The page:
|Children of Naaram Prologue|
|Written by RKP Hunt|
This story has been recently editted by some of the great folks on my forum. Thank you to Jaded, Hibye. Danylle Nights, babygal, Alexis, and anyone else that I missed for finding many of the errors in my novel. Of course, there are still some errors in this work of that I have no doubt, but hopefully it will be a much smoother read for everyone.
If you want to help edit any of my novels, visit my forum where there are editting rooms available for many of my works. I appreciate the help.
Arywan, a world of mystery and intrigue. Ruled by gods that control every aspect of mortal life, from health to peace to even death. Controlling the world of the mortals for their own power and the war they fight against each other in the heavens. Prophecies put into place by the goddess of fate, there to make sure the world continued down it's path.
Soon the evil gods were no longer satisfied with just asking and wishing the mortals to appease them. They wanted to control them with their own hands, and so the god of murder and the god of war came together. Forcing the once peaceful races that lived among each other, and welcoming each other into their cities and homes, into war. Feeding from the murder and the carnage, Naaram the god of murder and his ally grew stronger with each battle.
For nearly three hundred years the battle of the races continued, the good gods helpless against the now powerful god of murder. It was when the goddess of life, Ladandia, found a way to punish the evil gods involved with the mortal's torture. Every neutral and good god, and even some of the more evil that were being scarred by the battles came together. With all their powers combined they forced the evil gods to Arywan, forcing them to walk and live among the mortals.
The gods now mortals with lesser powers walked the land trying to find their way back into the heavens. Naaram was no fool, and knew the capacity of the power that had been inflicted upon him and his prior associates. He knew there was no way back, but more importantly he knew there was only so much time a god could remain among the mortals. Though his allies believed that they would be allowed back before the end of the two decades, Naaram knew they would never allow him back. More importantly if they did allow them back he would have to give up some of his strength and power.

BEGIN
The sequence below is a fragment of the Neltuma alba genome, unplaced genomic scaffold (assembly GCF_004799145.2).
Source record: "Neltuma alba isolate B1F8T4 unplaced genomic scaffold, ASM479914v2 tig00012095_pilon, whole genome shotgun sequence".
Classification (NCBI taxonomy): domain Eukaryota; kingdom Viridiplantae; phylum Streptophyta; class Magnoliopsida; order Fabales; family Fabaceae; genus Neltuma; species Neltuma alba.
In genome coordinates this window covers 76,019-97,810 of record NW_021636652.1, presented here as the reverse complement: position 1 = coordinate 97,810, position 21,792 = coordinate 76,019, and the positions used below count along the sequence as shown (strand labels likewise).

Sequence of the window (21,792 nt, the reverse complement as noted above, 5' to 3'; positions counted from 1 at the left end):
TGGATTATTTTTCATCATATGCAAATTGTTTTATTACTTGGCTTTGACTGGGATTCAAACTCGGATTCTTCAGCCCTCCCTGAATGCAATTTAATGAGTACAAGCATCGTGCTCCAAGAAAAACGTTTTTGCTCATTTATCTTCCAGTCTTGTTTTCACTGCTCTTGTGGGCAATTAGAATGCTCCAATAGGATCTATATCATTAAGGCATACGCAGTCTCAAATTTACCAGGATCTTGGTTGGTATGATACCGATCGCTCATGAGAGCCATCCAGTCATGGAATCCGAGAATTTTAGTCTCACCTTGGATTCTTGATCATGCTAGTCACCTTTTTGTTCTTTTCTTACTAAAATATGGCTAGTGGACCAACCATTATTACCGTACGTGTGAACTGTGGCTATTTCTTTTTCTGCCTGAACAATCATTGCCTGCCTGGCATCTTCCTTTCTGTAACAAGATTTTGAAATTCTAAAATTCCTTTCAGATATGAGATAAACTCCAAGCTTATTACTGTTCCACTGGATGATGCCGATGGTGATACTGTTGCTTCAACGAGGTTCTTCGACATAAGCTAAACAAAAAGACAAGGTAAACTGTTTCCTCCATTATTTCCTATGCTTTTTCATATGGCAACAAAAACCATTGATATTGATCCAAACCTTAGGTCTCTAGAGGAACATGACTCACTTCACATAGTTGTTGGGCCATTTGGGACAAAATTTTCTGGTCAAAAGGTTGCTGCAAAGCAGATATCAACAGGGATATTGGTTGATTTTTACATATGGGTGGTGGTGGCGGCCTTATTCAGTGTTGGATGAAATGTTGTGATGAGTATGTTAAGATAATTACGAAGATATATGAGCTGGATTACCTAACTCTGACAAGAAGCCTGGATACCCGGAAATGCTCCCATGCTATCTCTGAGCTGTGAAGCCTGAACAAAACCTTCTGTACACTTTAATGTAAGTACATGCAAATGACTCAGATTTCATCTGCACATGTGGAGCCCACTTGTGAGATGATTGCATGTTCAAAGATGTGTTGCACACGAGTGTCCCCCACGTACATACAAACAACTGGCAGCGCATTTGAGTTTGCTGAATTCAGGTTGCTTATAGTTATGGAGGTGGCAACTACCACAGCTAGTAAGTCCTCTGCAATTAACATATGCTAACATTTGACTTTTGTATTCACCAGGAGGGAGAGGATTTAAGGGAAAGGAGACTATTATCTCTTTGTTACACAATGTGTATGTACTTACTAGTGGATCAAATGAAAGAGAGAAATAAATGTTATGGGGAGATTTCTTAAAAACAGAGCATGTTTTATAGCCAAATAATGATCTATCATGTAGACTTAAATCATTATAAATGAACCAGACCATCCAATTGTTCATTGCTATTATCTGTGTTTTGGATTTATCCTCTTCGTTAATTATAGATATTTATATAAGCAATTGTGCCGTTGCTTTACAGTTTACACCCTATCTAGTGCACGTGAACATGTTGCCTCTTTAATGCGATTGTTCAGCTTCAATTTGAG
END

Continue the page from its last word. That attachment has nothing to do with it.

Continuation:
He began to impregnate his priestesses, allow them to sacrifice their own lives in order to birth his children. Placing his life force, his essence, into each unborn babe, slowing killing himself with each child. As the years grew to a close, Naaram still had much of his essence left, and began giving more to each child, strengthening them.
The day before the anniversary of his twentieth year on the mortal plane, he was left with one sixth of all his essence. Turning to the only person he could trust to kill the babe at it's birth, Naaram impregnated his highest priestess. She promised to kill herself before giving birth to the child, in the last months of the pregnancy. Naaram died as the last of his essence went into his child.
The priestess gave birth to the last child dying as the child was ripped from her loins, she never even know what gender her baby was. Bringing the last child to the alters, they began sacrificing them, however their location was not a secret to those with clairvoyant powers. An army of wizards entered the mountain and rescued the children from their deaths, some priestesses escaped with the children. The wizards took what children remained, and gave them to family to take care of. The power of some of the children was to great to give to unknowing mortals to care for. These children were taken or given to those of great virtue and strength in hopes that they would never succumb to their evil blood.
In the mountains prophecies written by Naaram himself were found, and within the first few years they began. Others of the clairvoyant order found themselves writing more of their prophecies, and the horror they were about to bestow on the world.